Bulgaria’s veteran politician, Boiko Borisov and his pro-Europe centre-right party have claimed victory in the country’s snap election.
Point of view
We must build a stable government in the months to comeGERB Party Leader
With most votes counted the European Development of Bulgaria or GERB party won about 33% of the vote, but that’s well short of an outright majority in the 240-seat parliament.
Claiming to be the night’s winners, GERB leader Boiko Borisov set out the challenges ahead:
“As a country, we have the rare opportunity to assume the presidency of the EU in January. We must build a stable government in the months to come, and a stable opposition as well, with a sense of responsibility. The situation is very complicated but we must do our best to unite the nation.”
So begins the search for a coalition partner. Reporting from Sofia for euronews, Damian Vodenticharov:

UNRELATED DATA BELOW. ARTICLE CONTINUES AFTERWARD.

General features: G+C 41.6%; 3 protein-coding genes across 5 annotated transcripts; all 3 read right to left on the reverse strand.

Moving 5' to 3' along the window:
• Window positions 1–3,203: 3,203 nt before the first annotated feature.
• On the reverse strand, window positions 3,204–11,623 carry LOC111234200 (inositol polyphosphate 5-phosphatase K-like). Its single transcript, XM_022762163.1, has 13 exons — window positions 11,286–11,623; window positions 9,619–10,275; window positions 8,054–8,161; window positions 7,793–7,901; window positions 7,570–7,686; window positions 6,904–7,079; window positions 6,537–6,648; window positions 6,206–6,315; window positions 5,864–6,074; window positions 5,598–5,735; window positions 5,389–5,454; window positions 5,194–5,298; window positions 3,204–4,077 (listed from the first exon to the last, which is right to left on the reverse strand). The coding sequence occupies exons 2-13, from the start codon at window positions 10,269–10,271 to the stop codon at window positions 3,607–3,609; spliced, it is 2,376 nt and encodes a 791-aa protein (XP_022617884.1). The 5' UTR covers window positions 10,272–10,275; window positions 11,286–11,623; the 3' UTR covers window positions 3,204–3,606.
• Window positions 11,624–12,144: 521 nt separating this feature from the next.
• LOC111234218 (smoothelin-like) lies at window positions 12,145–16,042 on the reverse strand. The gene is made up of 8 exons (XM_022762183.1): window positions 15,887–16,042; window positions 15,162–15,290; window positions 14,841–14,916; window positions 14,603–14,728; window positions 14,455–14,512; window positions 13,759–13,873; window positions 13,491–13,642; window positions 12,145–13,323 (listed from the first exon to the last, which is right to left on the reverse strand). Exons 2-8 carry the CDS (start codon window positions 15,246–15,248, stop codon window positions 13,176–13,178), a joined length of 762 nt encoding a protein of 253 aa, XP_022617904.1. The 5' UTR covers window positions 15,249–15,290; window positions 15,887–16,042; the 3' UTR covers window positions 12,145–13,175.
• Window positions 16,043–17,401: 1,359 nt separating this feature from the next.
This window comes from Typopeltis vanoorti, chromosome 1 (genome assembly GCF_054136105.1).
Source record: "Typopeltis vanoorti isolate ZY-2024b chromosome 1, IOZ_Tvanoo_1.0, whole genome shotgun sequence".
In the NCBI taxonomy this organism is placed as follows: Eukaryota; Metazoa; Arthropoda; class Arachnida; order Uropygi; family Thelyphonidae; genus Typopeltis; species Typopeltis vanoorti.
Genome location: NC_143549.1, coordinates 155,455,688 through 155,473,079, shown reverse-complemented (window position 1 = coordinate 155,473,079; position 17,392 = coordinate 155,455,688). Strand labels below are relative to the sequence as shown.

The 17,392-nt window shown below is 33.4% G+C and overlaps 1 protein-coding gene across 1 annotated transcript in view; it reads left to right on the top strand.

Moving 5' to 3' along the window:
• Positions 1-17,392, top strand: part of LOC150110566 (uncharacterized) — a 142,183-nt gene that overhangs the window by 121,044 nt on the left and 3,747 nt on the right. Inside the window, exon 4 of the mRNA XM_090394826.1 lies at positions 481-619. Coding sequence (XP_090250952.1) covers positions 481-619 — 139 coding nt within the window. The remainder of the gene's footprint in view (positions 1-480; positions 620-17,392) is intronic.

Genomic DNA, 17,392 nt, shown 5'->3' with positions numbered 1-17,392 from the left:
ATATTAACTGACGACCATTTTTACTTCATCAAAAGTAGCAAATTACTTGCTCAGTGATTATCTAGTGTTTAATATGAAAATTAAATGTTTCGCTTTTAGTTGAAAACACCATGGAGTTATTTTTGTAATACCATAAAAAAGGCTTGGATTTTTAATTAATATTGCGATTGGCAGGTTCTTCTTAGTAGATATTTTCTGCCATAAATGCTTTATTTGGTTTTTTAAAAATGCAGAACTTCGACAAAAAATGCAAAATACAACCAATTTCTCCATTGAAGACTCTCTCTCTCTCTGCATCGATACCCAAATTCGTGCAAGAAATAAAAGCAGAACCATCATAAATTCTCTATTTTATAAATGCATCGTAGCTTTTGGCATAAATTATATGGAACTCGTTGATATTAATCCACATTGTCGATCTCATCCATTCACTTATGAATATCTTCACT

“Borissov’s call for national unity comes ahead of tough talks with potential partners in the new parliament, which could take weeks, or even months. And a looming deadline is the choice of a new European commissioner from Bulgaria.”
But the pro-Russia Socialists and their leader Kornelia Ninova who came second with around 28% have already rejected any possibility of working with Borisov.
“If GERB invites us to a coalition, we will not join. There are principles in politics, we always stated during the campaign that our programs are completely opposed and as the alternative to GERB our goal is to change the status quo.”
#Bulgaria's center-right #GERB party narrowly won parliamentary elections on March 26,
Reuters</a>. <a href="https://t.co/TUzfphrtNY">https://t.co/TUzfphrtNY</a> <a href="https://t.co/jK0RhpJunm">pic.twitter.com/jK0RhpJunm</a></p>— Stratfor (Stratfor) March 27, 2017
Preliminary results show 5 parties have passed the electoral threshold and GERB will have to form as coalition with one of two of them. Analysts forecast possible talks with either the United Patriots nationalist alliance or an ethnic Turkish party. (MRF)
Bulgaria which is the European Union’s poorest country, where the average monthly salary is just €500 and corruption is rife. It has been unstable for years, this being the third parliamentary election in four years.